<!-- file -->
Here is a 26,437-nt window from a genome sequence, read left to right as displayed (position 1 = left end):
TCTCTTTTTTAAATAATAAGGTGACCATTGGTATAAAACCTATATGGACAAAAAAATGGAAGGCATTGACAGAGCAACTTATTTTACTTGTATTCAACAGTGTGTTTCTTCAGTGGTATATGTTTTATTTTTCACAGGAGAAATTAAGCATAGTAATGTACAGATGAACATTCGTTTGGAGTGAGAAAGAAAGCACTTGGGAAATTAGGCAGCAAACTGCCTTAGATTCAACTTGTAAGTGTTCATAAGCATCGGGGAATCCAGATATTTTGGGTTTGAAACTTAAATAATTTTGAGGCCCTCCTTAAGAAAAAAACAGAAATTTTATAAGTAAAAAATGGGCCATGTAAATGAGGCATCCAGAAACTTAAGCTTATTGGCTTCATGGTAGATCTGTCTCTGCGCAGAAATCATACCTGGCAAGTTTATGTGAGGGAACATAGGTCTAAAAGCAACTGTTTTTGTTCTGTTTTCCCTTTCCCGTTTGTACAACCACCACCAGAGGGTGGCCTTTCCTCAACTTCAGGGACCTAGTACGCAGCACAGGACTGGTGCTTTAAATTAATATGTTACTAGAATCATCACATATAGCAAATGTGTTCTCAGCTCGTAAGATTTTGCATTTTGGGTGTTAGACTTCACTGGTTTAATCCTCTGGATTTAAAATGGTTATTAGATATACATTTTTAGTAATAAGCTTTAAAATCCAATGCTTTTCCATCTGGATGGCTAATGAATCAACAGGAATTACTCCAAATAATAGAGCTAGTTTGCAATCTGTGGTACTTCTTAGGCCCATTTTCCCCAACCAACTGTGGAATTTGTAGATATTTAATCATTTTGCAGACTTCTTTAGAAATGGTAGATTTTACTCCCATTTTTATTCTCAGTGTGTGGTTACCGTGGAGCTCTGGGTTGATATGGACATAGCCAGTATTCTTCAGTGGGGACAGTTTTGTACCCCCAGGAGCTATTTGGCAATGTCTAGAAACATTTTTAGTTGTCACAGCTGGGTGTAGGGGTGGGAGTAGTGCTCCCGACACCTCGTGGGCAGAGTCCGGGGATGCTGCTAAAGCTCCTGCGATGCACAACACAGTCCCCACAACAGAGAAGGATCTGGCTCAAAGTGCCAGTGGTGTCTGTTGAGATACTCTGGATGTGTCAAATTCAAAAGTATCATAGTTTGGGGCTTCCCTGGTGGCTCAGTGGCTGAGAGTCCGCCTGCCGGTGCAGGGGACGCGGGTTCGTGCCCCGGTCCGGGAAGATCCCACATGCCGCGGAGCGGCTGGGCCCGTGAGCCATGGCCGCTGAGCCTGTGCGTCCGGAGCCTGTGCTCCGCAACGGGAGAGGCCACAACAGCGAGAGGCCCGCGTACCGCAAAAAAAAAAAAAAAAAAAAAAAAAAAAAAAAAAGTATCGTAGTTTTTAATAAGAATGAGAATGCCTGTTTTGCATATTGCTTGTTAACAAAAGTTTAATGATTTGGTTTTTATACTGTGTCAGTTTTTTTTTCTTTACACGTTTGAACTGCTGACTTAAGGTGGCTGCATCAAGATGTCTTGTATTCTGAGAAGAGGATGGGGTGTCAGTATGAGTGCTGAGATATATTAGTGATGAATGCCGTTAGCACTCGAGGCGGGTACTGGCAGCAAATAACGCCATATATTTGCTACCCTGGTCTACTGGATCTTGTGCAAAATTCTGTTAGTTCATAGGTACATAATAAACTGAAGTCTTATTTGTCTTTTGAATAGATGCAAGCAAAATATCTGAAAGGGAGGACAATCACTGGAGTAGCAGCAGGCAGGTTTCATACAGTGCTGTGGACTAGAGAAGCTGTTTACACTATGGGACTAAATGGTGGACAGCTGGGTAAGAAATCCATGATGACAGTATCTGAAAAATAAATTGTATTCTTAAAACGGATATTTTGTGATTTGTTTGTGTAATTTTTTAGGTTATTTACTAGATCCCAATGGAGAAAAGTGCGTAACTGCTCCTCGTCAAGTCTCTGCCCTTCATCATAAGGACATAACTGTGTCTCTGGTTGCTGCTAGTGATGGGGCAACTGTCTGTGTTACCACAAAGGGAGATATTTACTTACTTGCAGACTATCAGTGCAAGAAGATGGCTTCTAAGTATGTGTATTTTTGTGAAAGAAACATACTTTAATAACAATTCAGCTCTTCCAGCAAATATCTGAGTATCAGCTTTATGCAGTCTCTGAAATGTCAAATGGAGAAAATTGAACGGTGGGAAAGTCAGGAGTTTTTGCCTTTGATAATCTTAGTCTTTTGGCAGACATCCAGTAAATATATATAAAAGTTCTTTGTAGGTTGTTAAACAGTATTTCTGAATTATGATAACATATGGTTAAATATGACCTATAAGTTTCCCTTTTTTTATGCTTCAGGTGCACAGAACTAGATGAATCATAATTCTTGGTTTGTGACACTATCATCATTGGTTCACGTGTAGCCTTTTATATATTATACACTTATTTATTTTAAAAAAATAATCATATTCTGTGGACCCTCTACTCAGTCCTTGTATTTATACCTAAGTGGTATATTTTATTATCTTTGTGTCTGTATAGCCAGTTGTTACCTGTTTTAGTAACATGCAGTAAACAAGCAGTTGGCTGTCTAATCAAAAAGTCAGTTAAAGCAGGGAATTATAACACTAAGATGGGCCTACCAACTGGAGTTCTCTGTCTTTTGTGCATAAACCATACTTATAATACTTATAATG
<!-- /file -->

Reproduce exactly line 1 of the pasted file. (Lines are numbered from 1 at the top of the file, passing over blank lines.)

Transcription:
Here is a 26,437-nt window from a genome sequence, read left to right as displayed (position 1 = left end):